The Catcher in the Rye – J.D. Salinger, Copyright 1945.
Publisher: Little, Brown and Company
Source: Personal Collection – Purchased New
I have to be honest, I feel slightly embarrassed to be reviewing the Catcher in the Rye as one of my premiere reviews. This just wasn’t one of the books that they covered in my high school. Here I am twenty-five years old and I had never read the book. In fact, I hadn’t the slightest idea what it was about. I’m making a point to try and catch up on some of the classics I haven’t yet read and, let me tell you, there are a great many of them. Thus, when J.D. Salinger passed away earlier this year, it prompted me (and every other book blogger in the blogosphere) to pick up a copy of his best known work and cross one off the list.
In the beginning, Salinger really grabbed me in this coming of age story about sixteen-year-old Holden Caulfield. I absolutely love stories with smart-alecky kids. I don’t know why, maybe it’s because they remind me of myself not long ago or maybe it’s simply that they are good for a laugh. There have been very few books that have had me laughing out loud, but this was certainly one of them. Caulfield had me in stitches several times through the first half of the book.
“I’m not too crazy about sick people, anyway. What made it even more depressing, old Spencer had this very sad, ratty old bathrobe that he was probably born in or something. I don’t much like to see old guys in their pajamas and bathrobes anyway. Their bumpy old chests are always showing.” – The Catcher in the Rye, page 7.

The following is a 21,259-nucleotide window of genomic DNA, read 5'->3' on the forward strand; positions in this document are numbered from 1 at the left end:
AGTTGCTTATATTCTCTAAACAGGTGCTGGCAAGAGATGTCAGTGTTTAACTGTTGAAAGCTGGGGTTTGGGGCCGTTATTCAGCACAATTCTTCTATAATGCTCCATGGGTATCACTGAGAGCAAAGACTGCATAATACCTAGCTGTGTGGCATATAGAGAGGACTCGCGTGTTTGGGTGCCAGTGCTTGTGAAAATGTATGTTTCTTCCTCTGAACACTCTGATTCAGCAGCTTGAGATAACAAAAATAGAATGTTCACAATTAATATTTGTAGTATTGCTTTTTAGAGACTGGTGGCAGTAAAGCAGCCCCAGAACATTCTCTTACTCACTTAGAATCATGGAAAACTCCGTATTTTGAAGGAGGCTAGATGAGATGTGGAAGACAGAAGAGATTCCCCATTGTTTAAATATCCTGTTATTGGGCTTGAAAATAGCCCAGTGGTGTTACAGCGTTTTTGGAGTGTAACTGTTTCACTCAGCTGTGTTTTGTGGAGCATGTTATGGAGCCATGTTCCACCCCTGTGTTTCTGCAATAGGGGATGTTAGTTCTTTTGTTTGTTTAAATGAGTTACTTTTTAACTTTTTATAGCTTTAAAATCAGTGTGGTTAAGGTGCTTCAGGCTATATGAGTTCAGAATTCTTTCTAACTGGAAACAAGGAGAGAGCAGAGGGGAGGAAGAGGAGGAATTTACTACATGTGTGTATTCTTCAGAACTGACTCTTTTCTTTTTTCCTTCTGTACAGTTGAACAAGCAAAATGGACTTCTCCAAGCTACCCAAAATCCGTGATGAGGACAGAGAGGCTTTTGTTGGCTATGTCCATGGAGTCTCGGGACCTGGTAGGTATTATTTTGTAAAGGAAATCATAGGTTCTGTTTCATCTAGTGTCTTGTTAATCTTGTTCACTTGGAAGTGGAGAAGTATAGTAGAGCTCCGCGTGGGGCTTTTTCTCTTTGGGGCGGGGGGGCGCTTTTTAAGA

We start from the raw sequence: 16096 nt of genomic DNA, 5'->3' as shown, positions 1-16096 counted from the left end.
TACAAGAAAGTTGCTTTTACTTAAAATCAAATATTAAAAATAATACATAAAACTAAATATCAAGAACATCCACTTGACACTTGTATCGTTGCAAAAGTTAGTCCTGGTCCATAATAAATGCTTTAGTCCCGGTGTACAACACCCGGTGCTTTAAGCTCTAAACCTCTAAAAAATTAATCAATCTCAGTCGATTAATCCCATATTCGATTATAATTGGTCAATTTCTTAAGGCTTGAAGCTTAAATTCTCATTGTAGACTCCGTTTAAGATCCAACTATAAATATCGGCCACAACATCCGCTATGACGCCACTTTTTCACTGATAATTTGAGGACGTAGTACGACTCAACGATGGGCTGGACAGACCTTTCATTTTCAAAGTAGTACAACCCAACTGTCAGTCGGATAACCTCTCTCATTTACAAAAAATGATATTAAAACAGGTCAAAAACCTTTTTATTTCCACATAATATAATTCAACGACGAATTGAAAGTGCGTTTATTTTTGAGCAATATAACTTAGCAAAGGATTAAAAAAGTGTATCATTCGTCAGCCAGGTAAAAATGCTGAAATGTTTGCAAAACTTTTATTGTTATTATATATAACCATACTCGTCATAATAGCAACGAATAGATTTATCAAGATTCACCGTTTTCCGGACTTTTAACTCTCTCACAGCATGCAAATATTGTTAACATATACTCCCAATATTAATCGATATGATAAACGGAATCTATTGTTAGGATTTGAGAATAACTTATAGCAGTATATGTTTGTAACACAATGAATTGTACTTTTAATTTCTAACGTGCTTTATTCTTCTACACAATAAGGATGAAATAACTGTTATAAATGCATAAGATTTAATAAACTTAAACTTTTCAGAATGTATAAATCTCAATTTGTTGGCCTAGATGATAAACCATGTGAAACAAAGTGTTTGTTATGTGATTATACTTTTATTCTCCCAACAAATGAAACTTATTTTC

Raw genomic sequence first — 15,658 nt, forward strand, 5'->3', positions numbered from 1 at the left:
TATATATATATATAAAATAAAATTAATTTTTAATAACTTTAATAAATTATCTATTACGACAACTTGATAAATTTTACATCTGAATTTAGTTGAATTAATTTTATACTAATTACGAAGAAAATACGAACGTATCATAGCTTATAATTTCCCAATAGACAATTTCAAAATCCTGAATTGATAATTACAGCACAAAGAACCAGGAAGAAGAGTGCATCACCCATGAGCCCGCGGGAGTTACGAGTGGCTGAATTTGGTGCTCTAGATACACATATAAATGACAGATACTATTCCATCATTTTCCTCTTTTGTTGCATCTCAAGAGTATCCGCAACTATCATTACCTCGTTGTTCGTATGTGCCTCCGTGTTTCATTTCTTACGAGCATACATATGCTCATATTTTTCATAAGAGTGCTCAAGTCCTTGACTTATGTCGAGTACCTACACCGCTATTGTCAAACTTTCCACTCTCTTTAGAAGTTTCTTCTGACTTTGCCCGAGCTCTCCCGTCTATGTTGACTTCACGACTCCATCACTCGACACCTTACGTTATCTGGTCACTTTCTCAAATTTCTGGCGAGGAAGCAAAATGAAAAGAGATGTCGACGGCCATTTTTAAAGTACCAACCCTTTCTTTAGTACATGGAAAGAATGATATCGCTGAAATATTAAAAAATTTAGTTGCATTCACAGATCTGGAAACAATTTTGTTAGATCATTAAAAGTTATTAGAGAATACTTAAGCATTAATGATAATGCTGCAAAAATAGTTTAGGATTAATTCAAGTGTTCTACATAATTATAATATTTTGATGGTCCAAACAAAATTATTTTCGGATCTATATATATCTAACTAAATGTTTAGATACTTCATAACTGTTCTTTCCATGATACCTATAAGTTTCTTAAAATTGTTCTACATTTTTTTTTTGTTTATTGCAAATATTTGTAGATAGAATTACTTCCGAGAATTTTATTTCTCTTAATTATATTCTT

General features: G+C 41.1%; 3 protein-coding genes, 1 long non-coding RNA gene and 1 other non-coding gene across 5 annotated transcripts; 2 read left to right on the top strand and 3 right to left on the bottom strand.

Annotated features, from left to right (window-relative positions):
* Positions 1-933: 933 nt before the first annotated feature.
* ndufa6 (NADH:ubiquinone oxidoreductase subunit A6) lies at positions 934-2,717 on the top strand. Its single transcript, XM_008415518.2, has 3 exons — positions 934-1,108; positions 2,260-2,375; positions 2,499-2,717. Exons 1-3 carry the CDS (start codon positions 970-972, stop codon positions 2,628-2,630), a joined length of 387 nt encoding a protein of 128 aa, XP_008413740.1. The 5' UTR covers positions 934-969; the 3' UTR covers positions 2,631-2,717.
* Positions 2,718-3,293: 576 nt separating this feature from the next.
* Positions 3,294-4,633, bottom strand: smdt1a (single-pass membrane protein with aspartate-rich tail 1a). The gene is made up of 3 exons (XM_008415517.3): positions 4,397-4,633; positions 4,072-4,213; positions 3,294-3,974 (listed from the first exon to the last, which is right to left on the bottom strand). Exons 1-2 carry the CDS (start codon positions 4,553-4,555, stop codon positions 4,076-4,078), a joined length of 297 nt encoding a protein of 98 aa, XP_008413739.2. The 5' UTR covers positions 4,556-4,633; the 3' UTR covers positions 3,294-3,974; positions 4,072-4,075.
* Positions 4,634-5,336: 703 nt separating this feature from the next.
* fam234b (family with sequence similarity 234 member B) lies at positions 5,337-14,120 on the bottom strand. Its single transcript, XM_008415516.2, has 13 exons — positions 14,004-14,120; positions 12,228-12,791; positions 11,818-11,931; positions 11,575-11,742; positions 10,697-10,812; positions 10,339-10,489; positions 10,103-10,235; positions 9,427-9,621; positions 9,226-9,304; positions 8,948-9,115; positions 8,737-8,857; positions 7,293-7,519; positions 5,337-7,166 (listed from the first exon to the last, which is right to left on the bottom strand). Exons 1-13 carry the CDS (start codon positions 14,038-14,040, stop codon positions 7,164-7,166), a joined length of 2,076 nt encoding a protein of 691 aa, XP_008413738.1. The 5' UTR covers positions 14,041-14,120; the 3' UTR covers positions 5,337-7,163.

The whole novel is written from Holden’s point-of-view in this same negative, know-it-all teenager sort of narrative. Knowing he is getting the boot from his prep school and worrying about the consequences he will face at home, Caulfield takes off on a weekender in New York. Plagued by teenage angst and his own insecurities, he recounts one failed escapade after another over the course of his weekend. Holden is terrified of responsibility and the prospects of his own future. The poor kid seems to hate everything (except maybe his kid sister Phoebe) and doesn’t want to grow up to be anything except the catcher in the rye. We are never entirely sure which parts he is being honest about, because as he admits at the very beginning, he is a wonderful liar.
Though I found myself developing a real soft spot for Holden, the smart-aleck attitude that really had me hooked at the beginning began to ware and I started getting quite bored with him as he becomes increasingly depressed. Add to that a mundane plot and little in the way of a solid conclusion, and the Catcher in the Rye comes in at a very average three star rating. With the sexual tension and all the swearing Caulfield does, I can see how this book would really appeal to a younger audience. Personally, I have no regrets about reading the novel; at the very least, I can cross it off my TBR list.
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